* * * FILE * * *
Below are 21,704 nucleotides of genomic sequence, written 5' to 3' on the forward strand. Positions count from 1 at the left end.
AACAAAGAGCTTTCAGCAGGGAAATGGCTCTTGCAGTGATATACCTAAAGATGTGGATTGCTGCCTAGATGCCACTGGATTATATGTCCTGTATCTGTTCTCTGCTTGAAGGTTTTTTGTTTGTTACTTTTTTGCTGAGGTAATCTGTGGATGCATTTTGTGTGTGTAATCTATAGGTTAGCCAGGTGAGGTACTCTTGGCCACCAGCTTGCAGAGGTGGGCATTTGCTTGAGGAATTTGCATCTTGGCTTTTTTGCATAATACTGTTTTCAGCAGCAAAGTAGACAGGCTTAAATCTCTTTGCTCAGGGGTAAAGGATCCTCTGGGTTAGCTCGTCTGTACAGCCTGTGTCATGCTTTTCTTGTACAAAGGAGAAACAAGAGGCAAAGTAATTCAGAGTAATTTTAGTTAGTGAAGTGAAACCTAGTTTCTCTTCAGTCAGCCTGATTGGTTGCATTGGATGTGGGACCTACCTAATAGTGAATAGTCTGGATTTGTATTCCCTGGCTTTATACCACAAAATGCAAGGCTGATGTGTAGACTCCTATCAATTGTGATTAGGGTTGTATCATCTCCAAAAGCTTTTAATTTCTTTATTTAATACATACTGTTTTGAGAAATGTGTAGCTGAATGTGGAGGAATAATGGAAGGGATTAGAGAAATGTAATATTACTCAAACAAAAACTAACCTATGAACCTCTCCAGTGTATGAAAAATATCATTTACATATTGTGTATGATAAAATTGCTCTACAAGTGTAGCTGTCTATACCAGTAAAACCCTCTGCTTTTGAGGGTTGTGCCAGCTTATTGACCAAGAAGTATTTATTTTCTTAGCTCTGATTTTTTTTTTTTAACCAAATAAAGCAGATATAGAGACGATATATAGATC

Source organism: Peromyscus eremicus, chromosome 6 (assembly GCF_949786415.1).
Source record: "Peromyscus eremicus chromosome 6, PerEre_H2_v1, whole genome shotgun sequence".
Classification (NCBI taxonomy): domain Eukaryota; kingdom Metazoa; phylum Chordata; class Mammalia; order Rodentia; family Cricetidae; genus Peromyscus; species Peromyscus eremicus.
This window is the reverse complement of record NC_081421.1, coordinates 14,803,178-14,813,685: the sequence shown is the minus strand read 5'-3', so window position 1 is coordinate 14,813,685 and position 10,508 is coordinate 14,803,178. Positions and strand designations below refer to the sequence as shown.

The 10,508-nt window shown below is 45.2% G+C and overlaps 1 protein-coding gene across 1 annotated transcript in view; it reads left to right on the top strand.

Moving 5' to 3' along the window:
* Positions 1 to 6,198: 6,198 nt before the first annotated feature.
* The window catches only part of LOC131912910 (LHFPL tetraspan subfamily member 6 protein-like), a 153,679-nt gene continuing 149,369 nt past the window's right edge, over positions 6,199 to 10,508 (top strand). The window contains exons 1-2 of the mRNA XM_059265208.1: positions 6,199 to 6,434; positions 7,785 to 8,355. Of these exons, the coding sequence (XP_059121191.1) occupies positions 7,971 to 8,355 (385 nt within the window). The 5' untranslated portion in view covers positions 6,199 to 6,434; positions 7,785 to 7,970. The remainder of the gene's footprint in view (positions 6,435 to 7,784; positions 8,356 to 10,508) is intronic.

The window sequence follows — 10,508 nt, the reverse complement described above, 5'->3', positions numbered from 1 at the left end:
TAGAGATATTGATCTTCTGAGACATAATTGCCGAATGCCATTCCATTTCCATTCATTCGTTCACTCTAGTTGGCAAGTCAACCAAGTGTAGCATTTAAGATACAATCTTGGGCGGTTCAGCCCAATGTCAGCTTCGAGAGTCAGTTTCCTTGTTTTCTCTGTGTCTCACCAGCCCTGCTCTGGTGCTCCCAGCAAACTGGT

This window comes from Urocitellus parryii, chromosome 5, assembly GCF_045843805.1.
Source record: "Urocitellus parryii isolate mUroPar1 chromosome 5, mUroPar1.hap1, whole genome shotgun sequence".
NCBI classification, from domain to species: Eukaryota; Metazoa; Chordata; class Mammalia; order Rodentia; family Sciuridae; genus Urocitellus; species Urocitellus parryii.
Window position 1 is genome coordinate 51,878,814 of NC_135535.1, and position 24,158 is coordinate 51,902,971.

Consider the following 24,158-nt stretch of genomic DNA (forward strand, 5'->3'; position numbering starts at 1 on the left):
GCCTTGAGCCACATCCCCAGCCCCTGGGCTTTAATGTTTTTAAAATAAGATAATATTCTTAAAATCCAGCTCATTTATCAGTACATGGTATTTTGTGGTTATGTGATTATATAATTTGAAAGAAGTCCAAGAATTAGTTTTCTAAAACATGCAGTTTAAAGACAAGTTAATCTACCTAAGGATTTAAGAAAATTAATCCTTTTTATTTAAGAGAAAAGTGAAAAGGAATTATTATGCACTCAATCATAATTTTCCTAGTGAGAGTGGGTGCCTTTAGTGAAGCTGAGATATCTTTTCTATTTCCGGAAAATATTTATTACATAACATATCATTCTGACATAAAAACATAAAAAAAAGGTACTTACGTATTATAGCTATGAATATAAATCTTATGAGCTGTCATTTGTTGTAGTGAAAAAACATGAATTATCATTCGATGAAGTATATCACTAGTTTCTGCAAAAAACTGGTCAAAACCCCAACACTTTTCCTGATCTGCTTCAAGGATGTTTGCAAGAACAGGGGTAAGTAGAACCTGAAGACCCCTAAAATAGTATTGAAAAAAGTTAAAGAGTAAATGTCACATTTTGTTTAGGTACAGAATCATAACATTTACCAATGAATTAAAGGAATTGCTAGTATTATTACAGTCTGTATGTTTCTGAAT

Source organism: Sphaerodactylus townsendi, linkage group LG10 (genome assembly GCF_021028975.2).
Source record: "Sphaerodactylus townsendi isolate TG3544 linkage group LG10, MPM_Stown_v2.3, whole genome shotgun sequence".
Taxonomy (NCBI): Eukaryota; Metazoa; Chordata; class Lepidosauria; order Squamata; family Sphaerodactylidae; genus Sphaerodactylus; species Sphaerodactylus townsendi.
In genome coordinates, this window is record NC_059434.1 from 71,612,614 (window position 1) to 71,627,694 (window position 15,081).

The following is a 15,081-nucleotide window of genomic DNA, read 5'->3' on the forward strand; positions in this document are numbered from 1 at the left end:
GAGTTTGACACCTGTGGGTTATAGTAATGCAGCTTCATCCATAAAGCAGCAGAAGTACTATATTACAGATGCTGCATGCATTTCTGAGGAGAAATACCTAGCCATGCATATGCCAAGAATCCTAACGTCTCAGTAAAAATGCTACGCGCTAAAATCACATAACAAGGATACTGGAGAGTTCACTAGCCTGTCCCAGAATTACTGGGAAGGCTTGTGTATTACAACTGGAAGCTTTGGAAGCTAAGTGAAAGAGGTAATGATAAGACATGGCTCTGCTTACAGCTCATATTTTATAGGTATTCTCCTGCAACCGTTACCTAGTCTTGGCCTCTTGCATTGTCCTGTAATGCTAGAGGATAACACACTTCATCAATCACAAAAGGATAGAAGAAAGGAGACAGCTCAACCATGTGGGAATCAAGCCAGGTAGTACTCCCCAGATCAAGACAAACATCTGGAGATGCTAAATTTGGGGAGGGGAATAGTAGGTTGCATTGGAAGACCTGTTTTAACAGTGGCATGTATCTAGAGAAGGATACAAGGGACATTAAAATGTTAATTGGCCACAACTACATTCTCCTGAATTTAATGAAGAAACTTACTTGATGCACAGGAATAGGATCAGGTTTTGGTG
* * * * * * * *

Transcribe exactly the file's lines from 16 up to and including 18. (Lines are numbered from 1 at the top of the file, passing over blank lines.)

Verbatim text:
Window position 1 is genome coordinate 51,878,814 of NC_135535.1, and position 24,158 is coordinate 51,902,971.

Consider the following 24,158-nt stretch of genomic DNA (forward strand, 5'->3'; position numbering starts at 1 on the left):
GCCTTGAGCCACATCCCCAGCCCCTGGGCTTTAATGTTTTTAAAATAAGATAATATTCTTAAAATCCAGCTCATTTATCAGTACATGGTATTTTGTGGTTATGTGATTATATAATTTGAAAGAAGTCCAAGAATTAGTTTTCTAAAACATGCAGTTTAAAGACAAGTTAATCTACCTAAGGATTTAAGAAAATTAATCCTTTTTATTTAAGAGAAAAGTGAAAAGGAATTATTATGCACTCAATCATAATTTTCCTAGTGAGAGTGGGTGCCTTTAGTGAAGCTGAGATATCTTTTCTATTTCCGGAAAATATTTATTACATAACATATCATTCTGACATAAAAACATAAAAAAAAGGTACTTACGTATTATAGCTATGAATATAAATCTTATGAGCTGTCATTTGTTGTAGTGAAAAAACATGAATTATCATTCGATGAAGTATATCACTAGTTTCTGCAAAAAACTGGTCAAAACCCCAACACTTTTCCTGATCTGCTTCAAGGATGTTTGCAAGAACAGGGGTAAGTAGAACCTGAAGACCCCTAAAATAGTATTGAAAAAAGTTAAAGAGTAAATGTCACATTTTGTTTAGGTACAGAATCATAACATTTACCAATGAATTAAAGGAATTGCTAGTATTATTACAGTCTGTATGTTTCTGAAT